As the SCC just repeated in R. v. Maybin, 2012 SCC 24 at para.16: “Legal causation, however, is a narrowing concept which funnels a wider range of factual causes into those which are sufficiently connected to a harm to warrant legal responsibility.”

    I’ll let you decide if there’s an adequate explanation of “sufficiently connected” in Maybin. You’d have to go back to the relevant discussion in R v. Nette, 2001 SCC 78, to begin to consider that question and you don’t want to do that until after you’ve reread both parts of Alice and solved the string theory equations approximating the number of angels able to dance on the head of a standard pin.

    Some theorists would claim that you’ve conflated causation and dependence in your first paragraph, but that discussion would also send us down a recursive rabbit-hole I’m desperately trying to climb out of.

    Definitions of causation, foreseeability, and remoteness in law are analagous to basic definitions in religion. Or, paraphrasing Humpty Dumpty, words mean what we say they mean, nothing less and nothing more.

    I’m not trying to be even more opaque than I’m sometimes accused of being. You’ve asked a question for which the “precise” answer is “whatever those of have the power to do so define the answer to be”. (Yes, I’m also paraphrasing H.D. there, too.)

    *Usually, because, to the extent judges make law – another rabbit-hole I’m not climbing into – those considerations become “legal” considerations.


  3. Well, that’s helpful – at least to point out that the line is not a bright one but rather a self-fulfilling one: ‘sufficiently connected to a harm to warrant legal responsibility’.

    Even in more by-the-book analysis, one has to detect some arguable causation in fact – could A’s action have had some effect on events such that B was injured. It seems to me that texting someone driving a motorcycle meets that test, if connected to the driver’s reading the text and replying to it. The whole sequence raises risk, and without A’s message, B is not injured.

    But for tort liability, A has to be able to foresee the harm to a reasonable extent. That’s where the course of conduct comes in, to apply fault to mere causation.

    I don’t think anything in this analysis requires physical presence as the scene of the accident to find either causation or liability. The court should not invent a category of ‘electronic presence’ – the law does not need it. That way lieth a can of worms.

  4. I don’t think anything in this analysis requires physical presence as the scene of the accident to find either causation or liability. The court should not invent a category of ‘electronic presence’ – the law does not need it.


  5. David Cheifetz


    I’ll provide what I think you’d accept as a precise answer to the question as you posed it, bearing in mind that I think your question is about legal responsibility, not merely factual causation. (If I’ve misread your question, let me know.)

    It’s what I’d consider a number of precise answer. I don’t think it provides an answer that’s any more useful than the concrete metaphysical answer I gave you, which amounts to saying that a cause in law is whatever law wants to call a cause. That’s because most of what follows is the same answer in different words.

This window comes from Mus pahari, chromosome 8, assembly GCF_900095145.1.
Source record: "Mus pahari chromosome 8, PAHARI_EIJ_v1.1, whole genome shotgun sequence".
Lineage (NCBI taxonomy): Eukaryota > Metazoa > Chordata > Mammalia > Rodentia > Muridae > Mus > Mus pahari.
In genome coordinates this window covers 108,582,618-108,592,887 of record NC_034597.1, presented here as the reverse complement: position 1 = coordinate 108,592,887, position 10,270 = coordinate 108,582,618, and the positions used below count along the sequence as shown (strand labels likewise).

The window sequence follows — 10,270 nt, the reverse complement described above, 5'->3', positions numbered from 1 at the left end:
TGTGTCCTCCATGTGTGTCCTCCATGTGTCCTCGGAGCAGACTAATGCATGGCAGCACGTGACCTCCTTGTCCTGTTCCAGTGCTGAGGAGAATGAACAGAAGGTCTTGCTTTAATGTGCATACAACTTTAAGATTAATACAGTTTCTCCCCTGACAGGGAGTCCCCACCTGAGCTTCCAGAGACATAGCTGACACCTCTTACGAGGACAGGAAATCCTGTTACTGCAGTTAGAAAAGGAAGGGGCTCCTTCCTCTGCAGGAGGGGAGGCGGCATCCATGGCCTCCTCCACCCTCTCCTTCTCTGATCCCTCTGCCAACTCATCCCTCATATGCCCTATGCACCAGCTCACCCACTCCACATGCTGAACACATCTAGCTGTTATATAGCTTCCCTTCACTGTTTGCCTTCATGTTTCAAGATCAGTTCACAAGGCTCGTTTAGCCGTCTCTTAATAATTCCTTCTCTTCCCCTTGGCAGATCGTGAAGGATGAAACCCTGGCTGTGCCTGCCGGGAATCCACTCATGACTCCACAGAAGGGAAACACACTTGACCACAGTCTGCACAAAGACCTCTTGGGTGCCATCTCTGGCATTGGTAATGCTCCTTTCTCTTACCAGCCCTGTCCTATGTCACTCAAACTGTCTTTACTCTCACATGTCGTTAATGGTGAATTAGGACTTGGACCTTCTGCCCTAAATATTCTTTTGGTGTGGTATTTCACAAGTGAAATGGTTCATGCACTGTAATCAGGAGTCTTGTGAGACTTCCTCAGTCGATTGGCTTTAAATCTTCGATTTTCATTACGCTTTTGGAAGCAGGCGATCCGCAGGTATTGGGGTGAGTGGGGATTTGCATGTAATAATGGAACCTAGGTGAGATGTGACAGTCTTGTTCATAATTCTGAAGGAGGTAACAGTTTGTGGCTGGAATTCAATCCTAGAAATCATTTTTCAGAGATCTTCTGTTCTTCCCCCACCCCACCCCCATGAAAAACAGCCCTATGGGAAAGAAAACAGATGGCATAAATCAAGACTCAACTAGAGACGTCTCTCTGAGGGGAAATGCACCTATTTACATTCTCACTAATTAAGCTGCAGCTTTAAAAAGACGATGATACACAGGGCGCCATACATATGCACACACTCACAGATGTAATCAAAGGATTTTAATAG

I gave you a quote from a criminal law case (because it’s an SCC case.) I could have given you a better quote from a tort case, even though it’s not an SCC case. It’s an HL case.

    Fairchild v Glenhaven Funeral Services Ltd [2002] UKHL 22 at para. 49, [2003] 1 AC 32:

    [49] Everyone agrees that there is no scientific or philosophical touchstone for determining the relevant causal connection in any particular case. The relevance of a causal connection depends upon the purpose of the inquiry.

    Anyway, enough philosophy (for now).

    If the situation under discussion occurred in common law Canada, odds are we’d find many judges saying that it was common sense that C’s act of sending text messages B was involved in the circumstances that resulted in B’s vehicle striking the plaintiff’s.

    If it occurred in BC, you’ll now see judges asking themselves whether there was a “substantial connection” between C’s conduct and the collision between the vehicles. (Blame Resurfice. Ask yourself this question, but don’t go to proximate cause (remoteness) doctrines because they’re not about whether something is or is not a factual cause: are there circumstances in which a necessary connection is NOT a “substantial” connection?)

    In some jurisdictions in the U.S. – I don’t know if NJ is one – the question would be whether C’s conduct was a “substantial factor” in the circumstances producing the collision.

    The consensus among most US tort scholars is that attempts to define factual causation by using terms such as “substantial” are “vacuous incantations” which conflate doctrines which define (limit) the extent of legal responsibility with the process of determining factual causation so that the legal responsibility decision may then be made. But, then, if factual causation in law is all about imposing responsibility, it’s not so much conflating – because that implies error the way the term is usually used – as failing to adequately define the various steps involved in the process of imposing liability.

    Precise enough?